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Unearthing Ancient America

Book Review of: Unearthing Ancient America

The lost sagas of conquerors, castaways, and scoundrels

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Review of Unearthing Ancient America, by Frank Joseph (softcover, 2011)

(You can print this review in landscape mode, if you want a hardcopy)

Reviewer:

This book presents an interesting take on the prehistory (history before records were kept) of the Americas. It's a compilation of articles by various authors (including Frank Joseph). Frank Joseph's underlying justification for this book is that establishment archaeologists and historians do not accept anything other than "Columbus was the first European in America."

In my (rarely, if ever, humble) opinion, what opens the door to the premise that Europeans were in the Americas millennia ago is the period known as the Dark Ages. The Catholic Empire (commonly misnamed the Catholic "Church") plunged Europe into about 1,000 years of extreme ignorance, superstition, and stupidity. For a large part of this era, literacy was punishable by death--that's an indication of how serious they were about this. When the Empire clamped down on reason and curiosity, it destroyed people and records it considered heretical to its dogma or threatening to its power. So, not only was a great deal of progress lost but so was a great deal of information.

The various authors provide intriguing circumstantial evidence supporting their position, but their conclusions tend to arise from conjecture rather than logical construction. This doesn't mean they are wrong. It does mean they haven't made their case by the standards of, say, formal debate. I was struck by two other things, the first of which is a lack of physical artifacts. The ones referenced are nearly all held by private owners or are lost somewhere.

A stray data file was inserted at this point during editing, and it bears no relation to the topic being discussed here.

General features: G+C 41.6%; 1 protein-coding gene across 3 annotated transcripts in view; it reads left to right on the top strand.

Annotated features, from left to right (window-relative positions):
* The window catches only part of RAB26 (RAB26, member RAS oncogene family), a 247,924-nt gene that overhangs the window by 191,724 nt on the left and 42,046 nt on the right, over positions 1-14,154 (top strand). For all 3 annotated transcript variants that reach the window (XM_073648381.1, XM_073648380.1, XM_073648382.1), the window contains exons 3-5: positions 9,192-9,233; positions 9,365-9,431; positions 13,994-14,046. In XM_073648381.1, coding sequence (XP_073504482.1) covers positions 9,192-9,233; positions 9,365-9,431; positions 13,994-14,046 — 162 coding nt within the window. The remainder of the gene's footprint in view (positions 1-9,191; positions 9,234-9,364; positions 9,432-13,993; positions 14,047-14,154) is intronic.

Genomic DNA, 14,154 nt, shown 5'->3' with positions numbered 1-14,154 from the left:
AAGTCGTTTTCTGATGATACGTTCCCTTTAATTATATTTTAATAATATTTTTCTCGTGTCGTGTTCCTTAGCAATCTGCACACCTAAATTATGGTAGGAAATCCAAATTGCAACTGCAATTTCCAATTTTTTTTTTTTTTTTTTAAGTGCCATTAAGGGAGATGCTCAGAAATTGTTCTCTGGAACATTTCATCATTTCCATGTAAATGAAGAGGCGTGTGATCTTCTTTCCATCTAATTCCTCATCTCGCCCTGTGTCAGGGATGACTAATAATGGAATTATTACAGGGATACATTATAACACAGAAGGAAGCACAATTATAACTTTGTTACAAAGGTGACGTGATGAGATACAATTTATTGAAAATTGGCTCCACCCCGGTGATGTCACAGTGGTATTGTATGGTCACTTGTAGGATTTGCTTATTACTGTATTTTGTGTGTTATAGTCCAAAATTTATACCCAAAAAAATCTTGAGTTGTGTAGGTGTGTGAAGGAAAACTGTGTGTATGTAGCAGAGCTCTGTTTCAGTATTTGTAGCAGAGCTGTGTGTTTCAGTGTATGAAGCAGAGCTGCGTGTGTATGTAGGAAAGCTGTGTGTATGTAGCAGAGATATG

Now when I say artifacts, I'm speaking of things like the tools these authors claim to have found and the large coffins they claim somebody found. Where are these? The book contains photographs of a few items, so that helps. But mostly, we're left with the same kind of undocumented "proof" that people offer for UFOs. This seems to be especially true for the items that are of particular consequence.

On the other hand, the large constructed mounds referred to by several authors aren't privately held or lost. While there's probably no way to prove these mounds were constructed hundreds or thousands of years ago by Europeans, it doesn't seem there's a way to rule this out either.

And that raises another issue. What about other types of monuments? These have information encoded into their physical arrangement. The information appears to reveal European awareness of the Americas long before Columbus.

The DNA issue raised in this book is also intriguing. The claim made is this proves the "diffusionist" viewpoint. I hadn't heard that term before reading this book and it wasn't defined. So I'm guessing it  means that Europeans diffused throughout the Americas and other far flung places like the South Pacific millennia ago. But does it really prove anything? Compared to what?

Unfortunately, the book doesn't present the dissenting (official?) counterarguments. So we have no way of being able to judge the explanations and pick one. We have merely the one-sided presentation of a particular viewpoint on the DNA.